The latest project that can result in an ultra-affordable robot for education or for hobbyists is the MIT printable robot called MIT SEG. With a total cost under $50, the MIT origami-inspired Segway robot is perhaps the cheapest robot for education engineered as an open-source platform able to be built using simple tools and affordable components.

MIT Printable Robot

MIT Printable Robot


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Megunolink: The best Arduino Monitoring Software

March 9, 2014 by Dragos George Calin | 0 comments

Megunolink is a powerful tool for hobbyists and engineers designed for monitoring, serial data plotting, and logging for embedded projects. These kinds of tools are very useful since the Arduino community is growing as well as the number of DIY and commercial applications.

The MegunoLink tool is designed to talk with a series of microcontrollers and especially with Arduino boards. Used together with Arduino IDE, both tools allows you to develop and monitor a large area of serial data as well as simulating serial protocols for devices that are not embedded in the physical system.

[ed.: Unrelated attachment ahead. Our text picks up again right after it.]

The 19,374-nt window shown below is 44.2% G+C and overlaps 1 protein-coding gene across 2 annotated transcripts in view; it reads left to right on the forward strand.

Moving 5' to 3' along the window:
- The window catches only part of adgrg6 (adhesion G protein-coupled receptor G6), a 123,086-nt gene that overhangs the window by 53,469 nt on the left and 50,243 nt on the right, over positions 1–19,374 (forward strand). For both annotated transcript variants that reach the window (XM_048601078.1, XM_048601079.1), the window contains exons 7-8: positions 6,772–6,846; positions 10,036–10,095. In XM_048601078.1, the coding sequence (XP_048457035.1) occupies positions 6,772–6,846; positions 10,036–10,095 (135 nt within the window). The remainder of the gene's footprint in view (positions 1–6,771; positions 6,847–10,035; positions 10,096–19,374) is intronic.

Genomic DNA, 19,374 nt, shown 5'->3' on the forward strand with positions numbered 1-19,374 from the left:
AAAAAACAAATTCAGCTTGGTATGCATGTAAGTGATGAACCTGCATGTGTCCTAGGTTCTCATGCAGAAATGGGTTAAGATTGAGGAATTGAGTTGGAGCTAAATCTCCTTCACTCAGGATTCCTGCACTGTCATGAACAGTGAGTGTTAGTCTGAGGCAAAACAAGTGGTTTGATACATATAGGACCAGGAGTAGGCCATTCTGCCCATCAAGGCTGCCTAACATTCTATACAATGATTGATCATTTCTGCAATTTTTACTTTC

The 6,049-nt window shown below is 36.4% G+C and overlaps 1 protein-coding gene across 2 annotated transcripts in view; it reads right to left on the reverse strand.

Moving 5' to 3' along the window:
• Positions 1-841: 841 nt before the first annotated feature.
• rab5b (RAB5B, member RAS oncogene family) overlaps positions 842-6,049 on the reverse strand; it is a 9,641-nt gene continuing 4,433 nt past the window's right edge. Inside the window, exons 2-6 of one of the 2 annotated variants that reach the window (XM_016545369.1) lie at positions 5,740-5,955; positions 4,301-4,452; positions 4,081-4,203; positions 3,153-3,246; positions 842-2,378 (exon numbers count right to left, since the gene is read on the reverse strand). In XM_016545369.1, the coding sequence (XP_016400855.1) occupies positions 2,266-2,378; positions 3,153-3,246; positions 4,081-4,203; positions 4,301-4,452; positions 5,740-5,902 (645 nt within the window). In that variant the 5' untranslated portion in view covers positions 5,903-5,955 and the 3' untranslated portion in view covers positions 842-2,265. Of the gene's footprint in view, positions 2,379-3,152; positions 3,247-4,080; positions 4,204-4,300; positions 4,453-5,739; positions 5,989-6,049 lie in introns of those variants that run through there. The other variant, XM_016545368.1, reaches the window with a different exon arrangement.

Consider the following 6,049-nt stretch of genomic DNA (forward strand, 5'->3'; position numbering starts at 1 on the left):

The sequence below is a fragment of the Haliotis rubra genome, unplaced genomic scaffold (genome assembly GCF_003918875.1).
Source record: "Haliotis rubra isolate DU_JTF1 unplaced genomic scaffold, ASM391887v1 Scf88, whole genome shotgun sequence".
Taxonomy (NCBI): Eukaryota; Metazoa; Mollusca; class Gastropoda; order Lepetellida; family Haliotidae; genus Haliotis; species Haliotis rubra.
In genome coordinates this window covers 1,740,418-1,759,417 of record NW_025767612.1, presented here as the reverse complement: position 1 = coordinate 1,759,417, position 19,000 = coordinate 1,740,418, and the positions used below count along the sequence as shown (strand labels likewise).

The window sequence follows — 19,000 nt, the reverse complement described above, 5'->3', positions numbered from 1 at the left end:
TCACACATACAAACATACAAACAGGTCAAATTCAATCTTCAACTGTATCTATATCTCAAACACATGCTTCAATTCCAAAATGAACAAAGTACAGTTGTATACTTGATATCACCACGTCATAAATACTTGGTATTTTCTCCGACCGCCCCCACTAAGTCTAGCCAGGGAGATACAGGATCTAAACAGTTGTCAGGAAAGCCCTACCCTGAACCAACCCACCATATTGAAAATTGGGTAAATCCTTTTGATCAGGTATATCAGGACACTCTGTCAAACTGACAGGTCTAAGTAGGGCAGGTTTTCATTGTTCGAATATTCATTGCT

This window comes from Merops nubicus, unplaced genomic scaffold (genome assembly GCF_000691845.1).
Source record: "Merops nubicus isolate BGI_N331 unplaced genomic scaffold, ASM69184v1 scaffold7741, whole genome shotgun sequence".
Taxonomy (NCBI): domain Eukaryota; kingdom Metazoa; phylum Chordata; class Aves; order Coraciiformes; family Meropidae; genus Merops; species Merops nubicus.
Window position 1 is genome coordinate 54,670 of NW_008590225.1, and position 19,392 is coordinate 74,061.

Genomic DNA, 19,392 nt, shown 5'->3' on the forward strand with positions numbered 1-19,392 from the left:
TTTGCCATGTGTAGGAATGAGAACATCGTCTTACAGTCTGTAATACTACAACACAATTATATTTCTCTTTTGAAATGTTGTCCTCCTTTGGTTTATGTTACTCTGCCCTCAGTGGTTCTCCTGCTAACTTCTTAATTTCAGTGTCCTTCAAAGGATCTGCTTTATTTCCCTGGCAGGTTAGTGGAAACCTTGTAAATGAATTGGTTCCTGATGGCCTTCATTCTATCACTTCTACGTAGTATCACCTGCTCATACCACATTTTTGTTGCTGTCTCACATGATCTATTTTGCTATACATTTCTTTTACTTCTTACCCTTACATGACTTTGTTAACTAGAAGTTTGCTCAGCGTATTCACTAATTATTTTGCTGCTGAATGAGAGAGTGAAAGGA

In this article, I explore almost all-important features of the MegunoLink software and I give you some reasons to use this software when you need a powerful monitoring tool in your microcontroller projects.

Features

Megunolink Monitor Panel

Megunolink Monitor Panel

The tool offers sufficient features to help you with creative microcontroller applications and let you to monitor at any level the embedded project. MegunoLink was designed with a customizable interface where you can create a control center to visualize in real-time any serial streams from embedded systems, Bluetooth, and network based (UDP) devices.